Updated Friday,17November2023-02:02

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Spain is the country in the European Union where the tax burden has risen the most since 2019. None of the other 26 nations that make up the EU has experienced such a strong rebound in this economic indicator, which includes the tax burden and social contributions. In 2019, the Spanish figure was at 35.4% of the Gross Domestic Product (GDP), and in 2022 the figure was 38.3%, almost three points higher. Along the way, a pandemic, an unprecedented economic crisis and the government's firm decision to continue raising taxes.

The increase is much higher, for example, than the 1.3 points that increased pressure in Portugal or the 0.9 points in France. And it contrasts much more with the reduction of 5.3 points recorded in Denmark, the point less presented by Ireland or the 0.2 points that increased the pressure in the EU as a whole. These figures published by Eurostat, and collected yesterday by the Foundation for Applied Economics Studies (Fedea) in the document The Fiscal Pressure in Spain and the EU, also show that this increase in the Spanish figure has focused, to a large extent, on families. In the middle class.

Income tax revenues have increased by 1.9% of GDP, "in which personal/family taxation explains just over sixty percent of the total [1.25% GDP]," explains the report signed by Miguel Ángel García Díaz, associate researcher at Fedea and former Deputy Minister of Employment, Training and Labor of the Junta de Andalucía between 2019 and 2022. And it stresses: "Personal income is the heading that has assumed the highest percentage increase in the tax burden [41.4% of the total], mostly due to the non-updating of the rate and personal deductions of personal income tax".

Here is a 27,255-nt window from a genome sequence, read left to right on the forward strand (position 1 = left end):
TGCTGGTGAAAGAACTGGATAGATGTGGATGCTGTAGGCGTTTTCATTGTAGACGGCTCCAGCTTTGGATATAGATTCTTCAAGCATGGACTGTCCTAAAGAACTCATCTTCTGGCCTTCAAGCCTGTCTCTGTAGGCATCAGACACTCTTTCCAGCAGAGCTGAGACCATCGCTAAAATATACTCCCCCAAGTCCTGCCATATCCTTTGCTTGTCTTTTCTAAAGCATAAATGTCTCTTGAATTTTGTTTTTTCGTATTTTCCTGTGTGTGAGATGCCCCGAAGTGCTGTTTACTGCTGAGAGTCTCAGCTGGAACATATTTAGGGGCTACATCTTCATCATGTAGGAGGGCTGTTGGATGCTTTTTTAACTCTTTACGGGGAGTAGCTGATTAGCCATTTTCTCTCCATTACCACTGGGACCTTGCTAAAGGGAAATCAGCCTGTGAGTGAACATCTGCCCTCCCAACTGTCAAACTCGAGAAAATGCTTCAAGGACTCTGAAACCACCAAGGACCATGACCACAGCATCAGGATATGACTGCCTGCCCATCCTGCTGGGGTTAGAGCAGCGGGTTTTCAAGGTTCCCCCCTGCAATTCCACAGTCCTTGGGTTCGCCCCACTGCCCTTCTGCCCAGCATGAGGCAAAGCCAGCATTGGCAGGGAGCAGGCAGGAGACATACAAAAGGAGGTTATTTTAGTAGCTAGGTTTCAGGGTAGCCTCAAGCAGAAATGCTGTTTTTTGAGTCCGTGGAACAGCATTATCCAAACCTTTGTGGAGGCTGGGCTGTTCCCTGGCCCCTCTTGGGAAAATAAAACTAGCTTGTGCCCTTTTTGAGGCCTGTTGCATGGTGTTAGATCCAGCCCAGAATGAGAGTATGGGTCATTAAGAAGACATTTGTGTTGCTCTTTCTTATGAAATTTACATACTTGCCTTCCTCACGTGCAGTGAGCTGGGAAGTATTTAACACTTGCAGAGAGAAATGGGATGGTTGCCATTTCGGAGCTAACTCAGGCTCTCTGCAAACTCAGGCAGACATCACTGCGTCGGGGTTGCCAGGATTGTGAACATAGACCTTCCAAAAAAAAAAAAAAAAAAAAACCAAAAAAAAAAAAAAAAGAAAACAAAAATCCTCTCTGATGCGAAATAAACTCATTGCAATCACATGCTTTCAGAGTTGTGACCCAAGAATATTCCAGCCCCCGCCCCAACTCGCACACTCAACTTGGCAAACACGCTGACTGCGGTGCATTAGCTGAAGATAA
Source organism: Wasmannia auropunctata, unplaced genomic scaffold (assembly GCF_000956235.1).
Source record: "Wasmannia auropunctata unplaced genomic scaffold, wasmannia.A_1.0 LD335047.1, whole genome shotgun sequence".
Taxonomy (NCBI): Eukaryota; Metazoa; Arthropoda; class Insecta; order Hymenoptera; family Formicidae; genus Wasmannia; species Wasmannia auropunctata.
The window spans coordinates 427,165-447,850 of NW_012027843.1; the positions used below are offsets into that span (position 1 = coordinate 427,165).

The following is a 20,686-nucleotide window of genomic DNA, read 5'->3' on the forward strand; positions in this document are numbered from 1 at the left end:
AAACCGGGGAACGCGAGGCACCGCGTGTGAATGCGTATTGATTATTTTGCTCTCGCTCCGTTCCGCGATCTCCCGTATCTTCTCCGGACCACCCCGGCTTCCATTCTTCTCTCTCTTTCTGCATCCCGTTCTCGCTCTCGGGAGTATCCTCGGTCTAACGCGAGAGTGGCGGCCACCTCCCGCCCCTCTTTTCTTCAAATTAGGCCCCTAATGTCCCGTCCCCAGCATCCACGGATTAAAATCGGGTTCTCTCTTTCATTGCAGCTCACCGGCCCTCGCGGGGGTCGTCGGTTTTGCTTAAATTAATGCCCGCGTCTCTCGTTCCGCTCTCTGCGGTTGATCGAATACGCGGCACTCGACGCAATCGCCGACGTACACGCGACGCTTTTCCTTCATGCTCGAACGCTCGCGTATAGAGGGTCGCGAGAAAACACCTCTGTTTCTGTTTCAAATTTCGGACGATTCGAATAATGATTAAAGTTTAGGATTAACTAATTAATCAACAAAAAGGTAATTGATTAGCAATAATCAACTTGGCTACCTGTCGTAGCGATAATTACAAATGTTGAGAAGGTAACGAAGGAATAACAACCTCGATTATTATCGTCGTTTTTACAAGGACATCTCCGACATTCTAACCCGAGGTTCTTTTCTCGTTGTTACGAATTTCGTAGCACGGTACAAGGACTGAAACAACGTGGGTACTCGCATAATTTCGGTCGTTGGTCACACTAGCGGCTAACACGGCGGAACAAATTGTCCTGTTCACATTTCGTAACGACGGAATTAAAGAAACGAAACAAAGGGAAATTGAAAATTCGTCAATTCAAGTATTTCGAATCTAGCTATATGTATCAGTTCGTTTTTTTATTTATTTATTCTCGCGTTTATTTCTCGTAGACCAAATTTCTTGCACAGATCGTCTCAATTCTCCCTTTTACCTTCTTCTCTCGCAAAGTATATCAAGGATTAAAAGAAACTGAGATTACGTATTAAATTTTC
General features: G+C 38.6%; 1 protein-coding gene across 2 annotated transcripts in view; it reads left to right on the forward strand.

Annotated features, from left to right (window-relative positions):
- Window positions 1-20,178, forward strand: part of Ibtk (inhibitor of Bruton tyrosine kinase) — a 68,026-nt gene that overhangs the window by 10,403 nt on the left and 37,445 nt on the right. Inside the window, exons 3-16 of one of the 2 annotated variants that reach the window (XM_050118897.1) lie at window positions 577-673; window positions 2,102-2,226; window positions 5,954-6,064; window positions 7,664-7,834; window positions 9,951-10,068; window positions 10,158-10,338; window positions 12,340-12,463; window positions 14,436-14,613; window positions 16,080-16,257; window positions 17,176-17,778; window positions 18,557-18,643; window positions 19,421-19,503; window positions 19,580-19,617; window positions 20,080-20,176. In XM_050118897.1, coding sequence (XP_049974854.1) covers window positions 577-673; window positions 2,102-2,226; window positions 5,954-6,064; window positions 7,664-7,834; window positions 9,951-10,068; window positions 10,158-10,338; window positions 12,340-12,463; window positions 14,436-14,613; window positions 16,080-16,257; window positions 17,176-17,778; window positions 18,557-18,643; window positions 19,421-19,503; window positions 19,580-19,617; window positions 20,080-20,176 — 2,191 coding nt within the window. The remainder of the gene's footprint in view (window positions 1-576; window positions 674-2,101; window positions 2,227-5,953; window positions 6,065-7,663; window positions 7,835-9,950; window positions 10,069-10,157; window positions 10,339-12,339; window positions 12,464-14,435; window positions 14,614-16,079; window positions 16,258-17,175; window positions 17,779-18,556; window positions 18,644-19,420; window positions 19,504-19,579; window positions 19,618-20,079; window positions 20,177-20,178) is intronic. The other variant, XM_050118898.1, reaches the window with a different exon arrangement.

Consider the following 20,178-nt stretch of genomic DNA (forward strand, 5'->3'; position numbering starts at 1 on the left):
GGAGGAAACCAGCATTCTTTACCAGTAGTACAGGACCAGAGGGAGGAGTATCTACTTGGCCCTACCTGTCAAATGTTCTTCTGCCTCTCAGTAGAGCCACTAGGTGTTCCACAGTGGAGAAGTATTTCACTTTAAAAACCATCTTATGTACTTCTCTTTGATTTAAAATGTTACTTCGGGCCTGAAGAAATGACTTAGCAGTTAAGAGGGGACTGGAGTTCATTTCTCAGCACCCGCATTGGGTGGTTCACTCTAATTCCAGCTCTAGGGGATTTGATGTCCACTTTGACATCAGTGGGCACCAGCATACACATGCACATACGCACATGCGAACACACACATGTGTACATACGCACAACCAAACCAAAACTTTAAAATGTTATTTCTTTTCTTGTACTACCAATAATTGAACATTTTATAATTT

That is, the government's repeated refusal to adapt income tax to inflation is the ultimate reason for the sharp increase, and that this refusal to deflate the rate has very directly affected households during the complex process of pandemic, crisis and recovery. María Jesús Montero's Ministry of Finance has always ignored this reality, which has been pointed out by many economists and which is now highlighted by Eurostat data and the Fedea document. The Treasury replies that a deflation would benefit all taxpayers, the rich, middle class and the working class, and that they prefer more selective measures such as the reduction of VAT on electricity and food, for example.

The Council of Economists warns

And, in any case, this (hidden) increase in pressure through personal income tax and in the tax system as a whole fits perfectly with the objective of the Executive. In fact, they estimate that there is still ample room to raise taxes as they want to reach the EU average, which in the case of the tax burden is 41.2%. For this reason, due to the primary objective that the Executive has set itself of increasing the available resources and making more taxes paid, the Registry of Economists and Tax Advisors of the General Council of Economists stated yesterday that the Temporary Solidarity Tax on Large Fortunes "is here to stay". That it is going to become permanent, something that on the other hand PSOE and Sumar already advanced in their government pact.

At a tax conference organised in Tenerife, the president of the organisation, Valentín Pich, nevertheless lamented this voracity of the Government. "For too long we have been burdened with this 'to the rich, to the rich, to the rich', in which every measure that is announced seems like a punishment and it does not seem that they realize that what is being punished is the productive fabric and investment," he said.

"We are in a globalized world, where all countries have more or less the same tax regime. The most serious thing about all this is that it generates a permanent fiscal racket and the actors do not know what awaits them from the tax system. This noise is not liked internationally because it influences spending and savings, and greatly conditions the climate when it comes to investing," Pich added in a warning that, in all likelihood, will be ignored by the new government of Pedro Sánchez.